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Introduction to the exhibition – Dominic Burkhalter

“If you could say it in words there would be no reason to paint.”

Edward Hopper

….but here goes anyway!


These paintings of Liverpool and the Wirral were painted over the last 5 months between March and August 2015. The majority were painted on site either on the banks of the Mersey, in a field in Storeton on the Wirral or inside the two Liverpool cathedrals.

How I work

When I work at my best I am painting quickly; once the composition has been decided on, I give little thought to what direction a painting should go.

Painting is a great way to escape the real world by looking at it, time seems to pass very quickly; especially when the painting goes well. There are those buzz moments when a sequence of brushstrokes delivers a combination of colour and texture that—when seen together—you feel are magic. It is similar to playing a sport: you can lose yourself in a sport you like and the chance to score a goal or points can provide that same ‘buzz’!

An impatient character like myself delivers better result when working quickly. I don’t have the patience for many hours of concentration, so I work in bursts of energy. When that energy runs out, it leaves me ‘knackered’; especially as I prefer to paint standing up as it helps with concentration.

Painting on site or in a studio

A few of the paintings were based on digital reference photographs taken over that period and then worked on in my studio. The British weather does not always make it easy to work outside, but it does gives us towns and countryside with a light unlike any other country. I believe the quality of the work created outside and on site is always better.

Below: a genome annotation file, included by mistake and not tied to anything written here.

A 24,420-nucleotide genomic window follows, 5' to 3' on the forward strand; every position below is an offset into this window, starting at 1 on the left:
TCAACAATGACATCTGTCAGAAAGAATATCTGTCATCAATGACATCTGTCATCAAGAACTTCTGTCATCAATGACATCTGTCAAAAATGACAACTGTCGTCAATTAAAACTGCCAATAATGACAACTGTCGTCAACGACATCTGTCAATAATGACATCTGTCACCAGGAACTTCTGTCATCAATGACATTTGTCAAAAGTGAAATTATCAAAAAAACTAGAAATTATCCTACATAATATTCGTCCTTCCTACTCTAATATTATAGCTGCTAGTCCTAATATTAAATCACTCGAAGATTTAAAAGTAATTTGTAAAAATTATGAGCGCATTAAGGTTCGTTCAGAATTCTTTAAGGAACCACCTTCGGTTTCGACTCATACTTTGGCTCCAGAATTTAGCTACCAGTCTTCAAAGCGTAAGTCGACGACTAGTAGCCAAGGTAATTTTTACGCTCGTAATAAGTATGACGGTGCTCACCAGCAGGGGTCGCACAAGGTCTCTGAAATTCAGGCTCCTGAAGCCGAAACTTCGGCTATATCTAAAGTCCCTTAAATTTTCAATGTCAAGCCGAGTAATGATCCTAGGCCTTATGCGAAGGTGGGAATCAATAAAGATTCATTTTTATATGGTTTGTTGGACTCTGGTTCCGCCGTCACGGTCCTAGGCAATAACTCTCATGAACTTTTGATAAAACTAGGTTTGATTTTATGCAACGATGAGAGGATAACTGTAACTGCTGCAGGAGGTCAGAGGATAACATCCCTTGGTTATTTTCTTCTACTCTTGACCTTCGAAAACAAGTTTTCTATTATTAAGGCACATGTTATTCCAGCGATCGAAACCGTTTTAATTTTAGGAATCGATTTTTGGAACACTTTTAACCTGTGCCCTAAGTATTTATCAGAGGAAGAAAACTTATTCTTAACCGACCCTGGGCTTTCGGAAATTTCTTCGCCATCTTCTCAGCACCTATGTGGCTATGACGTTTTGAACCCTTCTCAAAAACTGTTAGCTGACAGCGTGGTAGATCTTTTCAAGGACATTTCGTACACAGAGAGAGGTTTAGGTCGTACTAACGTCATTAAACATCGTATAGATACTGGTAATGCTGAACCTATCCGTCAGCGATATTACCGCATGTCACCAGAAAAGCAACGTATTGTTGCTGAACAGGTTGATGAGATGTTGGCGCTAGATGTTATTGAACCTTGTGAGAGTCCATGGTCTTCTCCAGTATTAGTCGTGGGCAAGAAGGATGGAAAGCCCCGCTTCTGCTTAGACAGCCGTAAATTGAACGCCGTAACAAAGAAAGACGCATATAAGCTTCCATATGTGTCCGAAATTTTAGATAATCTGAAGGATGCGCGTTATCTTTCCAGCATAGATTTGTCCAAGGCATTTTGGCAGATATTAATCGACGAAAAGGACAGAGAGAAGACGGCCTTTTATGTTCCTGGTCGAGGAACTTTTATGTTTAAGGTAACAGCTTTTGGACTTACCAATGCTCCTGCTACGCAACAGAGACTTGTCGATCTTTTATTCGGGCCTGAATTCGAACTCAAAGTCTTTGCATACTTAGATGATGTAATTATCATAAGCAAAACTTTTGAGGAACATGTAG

Many artists over the centuries have painted en plein air and others in their studios. I find these two approaches to be very different. In many ways painting outside in front of your subject (same goes for indoor painting of portraits etc.) is easier: you just look. What you observe passes through your eyes, your brain, your memory, past experiences and the end result will be found on the canvas.

There are great painters of the past who didn’t like painting outdoors. They did all their work in their studio from many reference drawings and sketches. The results are brilliant works of art, certainly in the case of artists like Degas and Hopper. For me, these are much more complex types of work; far more thought has to be given to the composition, juxtaposition of colours and texture with every part of the painting. These days, digital photography is used for reference. I agree with David Hockney, photography never gives the true colour of what you see on site. So as not to influence the final work, he only uses black and white images. I don’t presume to be in the same league as these artists, but the issues and problems are the same for all artists.

Oil versus other media

Oil is my paint of choice. Over the years, I’ve tried using acrylics and watercolours, but neither have the quality of oil. You need to have nerves of steel to work in watercolour, one mistake and the picture is lost!

Taking Risks

Paintings can sometimes reach a stage that include areas of the painting that you like or are proud of and it’s difficult to take them forward. You worry that you will lose these magic areas. This is a false hope and you have to force yourself to work on an unfinished canvas, sometimes by taking risks that may or may not come off.

It’s also possible that you will take a picture backwards and lose the freshness it had in its early stages: the argument that it’s easy to over work a picture is a real one.

There is no magic formula on creating a good painting; it would be worrying if there were.

Thank you…

I’d like to thank Ken Martin for giving me the opportunity to exhibit my work at the gallery and the help from Arthur Gold, Bob Williams and Stephanie Blundell in delivering the exhibition.

Dominic Burkhalter  – 13/8/2015  – Liverpool